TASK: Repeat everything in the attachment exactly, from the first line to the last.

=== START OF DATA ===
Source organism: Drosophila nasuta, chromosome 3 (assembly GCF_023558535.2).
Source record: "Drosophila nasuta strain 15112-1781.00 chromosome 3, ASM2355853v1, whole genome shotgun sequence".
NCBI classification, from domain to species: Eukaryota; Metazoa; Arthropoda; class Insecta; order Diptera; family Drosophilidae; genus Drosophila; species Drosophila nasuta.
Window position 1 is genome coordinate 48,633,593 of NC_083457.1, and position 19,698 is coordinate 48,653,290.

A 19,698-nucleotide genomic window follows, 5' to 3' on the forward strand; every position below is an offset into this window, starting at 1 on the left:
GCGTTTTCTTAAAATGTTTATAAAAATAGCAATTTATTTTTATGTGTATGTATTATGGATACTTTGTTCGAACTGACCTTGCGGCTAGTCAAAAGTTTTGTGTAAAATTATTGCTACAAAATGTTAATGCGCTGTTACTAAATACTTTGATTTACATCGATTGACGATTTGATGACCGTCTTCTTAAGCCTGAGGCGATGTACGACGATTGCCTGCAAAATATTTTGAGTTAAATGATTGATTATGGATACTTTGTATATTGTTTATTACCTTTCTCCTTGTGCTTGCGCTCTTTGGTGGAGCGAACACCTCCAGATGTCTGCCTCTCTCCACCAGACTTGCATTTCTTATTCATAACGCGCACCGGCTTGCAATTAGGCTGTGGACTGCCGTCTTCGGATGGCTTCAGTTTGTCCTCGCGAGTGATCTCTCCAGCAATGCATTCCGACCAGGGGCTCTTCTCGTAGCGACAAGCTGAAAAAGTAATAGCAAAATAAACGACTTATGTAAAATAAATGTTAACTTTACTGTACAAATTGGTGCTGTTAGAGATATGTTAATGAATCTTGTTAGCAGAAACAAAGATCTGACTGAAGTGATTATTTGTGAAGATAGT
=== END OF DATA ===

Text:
Source organism: Drosophila nasuta, chromosome 3 (assembly GCF_023558535.2).
Source record: "Drosophila nasuta strain 15112-1781.00 chromosome 3, ASM2355853v1, whole genome shotgun sequence".
NCBI classification, from domain to species: Eukaryota; Metazoa; Arthropoda; class Insecta; order Diptera; family Drosophilidae; genus Drosophila; species Drosophila nasuta.
Window position 1 is genome coordinate 48,633,593 of NC_083457.1, and position 19,698 is coordinate 48,653,290.

A 19,698-nucleotide genomic window follows, 5' to 3' on the forward strand; every position below is an offset into this window, starting at 1 on the left:
GCGTTTTCTTAAAATGTTTATAAAAATAGCAATTTATTTTTATGTGTATGTATTATGGATACTTTGTTCGAACTGACCTTGCGGCTAGTCAAAAGTTTTGTGTAAAATTATTGCTACAAAATGTTAATGCGCTGTTACTAAATACTTTGATTTACATCGATTGACGATTTGATGACCGTCTTCTTAAGCCTGAGGCGATGTACGACGATTGCCTGCAAAATATTTTGAGTTAAATGATTGATTATGGATACTTTGTATATTGTTTATTACCTTTCTCCTTGTGCTTGCGCTCTTTGGTGGAGCGAACACCTCCAGATGTCTGCCTCTCTCCACCAGACTTGCATTTCTTATTCATAACGCGCACCGGCTTGCAATTAGGCTGTGGACTGCCGTCTTCGGATGGCTTCAGTTTGTCCTCGCGAGTGATCTCTCCAGCAATGCATTCCGACCAGGGGCTCTTCTCGTAGCGACAAGCTGAAAAAGTAATAGCAAAATAAACGACTTATGTAAAATAAATGTTAACTTTACTGTACAAATTGGTGCTGTTAGAGATATGTTAATGAATCTTGTTAGCAGAAACAAAGATCTGACTGAAGTGATTATTTGTGAAGATAGT